I thought I would mention the two titles I booktalked to the library technicians on Wednesday:
Theodosia and the serpent of chaos by R. L. Lafevers
If your kids are pining for all things British since they finished devouring the final Harry Potter, grab this lighter (literally) tome for a quick British fix. With elements of mystery, humour and fantasy, there are more similarities than just the language. Both books also have inept and absent family members, deeply evil curses and helpful – if sometimes bewitched – pets. Eleven-year-old Theodosia (or Theo, as she prefers) is the totally lovable heroine of this book. Theo is as smart as your average Hermione, but not as annoying, mainly because no one ever listens to her. She lives with her parents in early 20th century London, where her parents run the Museum of Legends and Antiquities. Her mother is away in Egypt collecting important artifacts at the beginning of the book, and Theo wanders the halls of the museum, left entirely to her own devices by her kind but utterly forgetful father, who often even forgets to take her home at night. No matter, because Theo sleeps in a sarcophagus. You would, too, if you could feel the dark magic that Theo can feel in the museum. Says Theo, “Frankly, I'm not fond of surprises, as the ones around here tend to be rather wicked." Her special abilities, as well as her expansive knowledge of curses and amulets, serve her well when her mother returns with some seriously ominous treasures. Theo thinks she can remove the curse, but before she gets very far she stumbles into an international artifact crime ring, a London secret society, and Theo must single-handedly (well, with her somewhat-possessed-by-an-evil-curse cat) go to Egypt to save the British Empire! Check out the book’s website for Theo’s own blog, discussion questions, info about the historical setting of the book, and more! Theodosia is a great pic for 8-12 year old starving Potterites, as well as for fans of Eva Ibbotson, Nancy Drew, or Indiana Jones.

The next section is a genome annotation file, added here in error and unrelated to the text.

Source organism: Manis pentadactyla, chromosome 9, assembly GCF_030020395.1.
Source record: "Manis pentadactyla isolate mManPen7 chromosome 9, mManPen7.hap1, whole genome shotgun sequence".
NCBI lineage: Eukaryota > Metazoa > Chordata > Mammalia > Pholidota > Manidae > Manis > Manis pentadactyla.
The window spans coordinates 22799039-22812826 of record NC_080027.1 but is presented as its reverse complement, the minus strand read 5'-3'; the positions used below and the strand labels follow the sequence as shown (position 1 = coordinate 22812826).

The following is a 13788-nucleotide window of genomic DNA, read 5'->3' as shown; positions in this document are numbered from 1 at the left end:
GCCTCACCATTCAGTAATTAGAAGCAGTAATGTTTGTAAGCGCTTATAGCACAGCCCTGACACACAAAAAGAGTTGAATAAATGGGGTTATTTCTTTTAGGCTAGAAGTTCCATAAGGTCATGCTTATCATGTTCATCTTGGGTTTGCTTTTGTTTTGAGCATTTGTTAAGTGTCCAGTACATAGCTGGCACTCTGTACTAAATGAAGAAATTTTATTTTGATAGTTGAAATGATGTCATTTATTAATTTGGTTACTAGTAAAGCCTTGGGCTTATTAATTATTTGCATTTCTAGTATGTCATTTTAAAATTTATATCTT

Laika by Nick Abadzis
I mentioned this earlier as one of my favourite teen reads of 2008. This is in teens because, although it's essentially a story about a dog, there is some violence and some heavy drinking (hey, they're Russian scientists under a lot of pressure!) This is the story of the abandoned dog who went on to become the first space traveler, under the Soviet space program. More importantly, it is a story for dog lovers, for feminists, for budding scientists and veterinarians, for political junkies, and for those looking for the next Persepolis. It is the story of Korolev, the ambitious Russian enginer, and Yelena, the lab technician responsible for the care of the dogs used in the space program. It is a story about truth, lies and propaganda, loyalty, duty, patriotism, and, ultimately, trust. You know that look a dog can give you, utterly inscrutable and yet somehow completely understandable? It's everywhere in this book; even though Abadzis fills in the details of Laika's backstory for you, you still manage to feel both closer to her, and yet somehow unable to completely understand what she is thinking. One of the reviews I read on NoveList wrote that all the characters in this book try to imprint their own desires on Laika's face. The truly heartbreaking moments come at the end, when Laika is in space, and Yelena learns she won't be coming back, and you hear Yelena saying "Good dog. You can trust me." Whether Yelena is calling those words out into space, or whether Laika is remembering them inside her head as she overheats, is unclear. In the scan below from the end of the book (yes, sorry, the images show Laika's body beginning to shut down), you will see Laika referred to by Yelena as Kudryavka ("Little Curly"), which was changed by the powers that be because it wasn't easy to pronounce (and they wanted maximum media promotion).